Thomas Dausgaard’s close relationship with the Seattle Symphony began in 2003 with performances of Nielsen’s Fifth Symphony, giving Seattle audiences a first glimpse of his creativity and dynamism. Dausgaard’s first season as Principal Guest Conductor in 2014–2015 was marked by a three-week Sibelius Festival which celebrated the composer’s worldwide 100th birthday with performances of all seven of his symphonies. Since then, Dausgaard’s exhilarating and propulsive interpretations of symphonies by Mahler, Nielsen and Rachmaninov have inspired both orchestra and audiences, leading The Seattle Times to write, “The results are thrilling, with completely involved musicians playing for an unusually attentive audience, and a conductor who is a passionate advocate for music that is unapologetically beautiful,” and in another review, “You can tell by the wild cheering emanating from Benaroya Hall: Thomas Dausgaard is back in town.”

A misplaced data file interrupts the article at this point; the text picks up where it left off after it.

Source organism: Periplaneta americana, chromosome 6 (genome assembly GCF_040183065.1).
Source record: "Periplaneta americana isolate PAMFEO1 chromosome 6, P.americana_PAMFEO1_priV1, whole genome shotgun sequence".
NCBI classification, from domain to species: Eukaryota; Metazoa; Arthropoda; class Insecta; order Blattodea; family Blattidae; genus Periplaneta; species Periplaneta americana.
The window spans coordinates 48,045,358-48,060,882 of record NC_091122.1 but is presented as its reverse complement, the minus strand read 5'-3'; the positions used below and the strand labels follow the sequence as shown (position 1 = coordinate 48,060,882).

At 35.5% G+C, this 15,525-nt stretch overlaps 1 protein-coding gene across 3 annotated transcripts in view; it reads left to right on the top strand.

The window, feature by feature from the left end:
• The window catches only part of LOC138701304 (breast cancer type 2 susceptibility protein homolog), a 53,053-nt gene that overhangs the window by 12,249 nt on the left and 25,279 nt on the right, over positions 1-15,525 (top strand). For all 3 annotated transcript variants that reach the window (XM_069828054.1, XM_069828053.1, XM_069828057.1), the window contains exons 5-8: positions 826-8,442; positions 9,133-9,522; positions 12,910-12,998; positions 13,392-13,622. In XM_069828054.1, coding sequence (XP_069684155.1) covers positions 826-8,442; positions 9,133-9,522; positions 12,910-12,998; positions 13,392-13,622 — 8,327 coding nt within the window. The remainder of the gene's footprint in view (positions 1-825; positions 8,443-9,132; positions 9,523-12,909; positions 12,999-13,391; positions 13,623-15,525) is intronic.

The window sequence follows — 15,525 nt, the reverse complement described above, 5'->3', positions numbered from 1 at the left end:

In Seattle, Dausgaard has made a point of exploring the “roots of inspiration” for composers and immersing the audience in unique, contextual experiences. In past seasons this has included local Finnish choirs spontaneously rising up out of the audience to sing Finlandia to great emotional effect during the Sibelius Festival, a chorus of alphorns in the Samuel & Althea Stroum Grand Lobby pre- and post-concert to demonstrate the sounds that Strauss was influenced by when he composed the Alpine Symphony, and the Portland-based vocal ensemble Cappella Romana singing Russian liturgical music to introduce Rachmaninov’s Piano Concerto No. 1 and Second Symphony to show the undercurrent of Gregorian chant that Rachmaninov would have heard as a child in the Russian Orthodox Church. In the current season Dausgaard will conduct two subscription programs beginning with an all-Brahms concert in January including the Haydn Variations, select Hungarian Dances, Liebeslieder Waltzes and Symphony No. 2, and in June he will conduct Sibelius’ monumental choral symphony Kullervo, presented alongside performances of traditional music by Finnish folk musicians.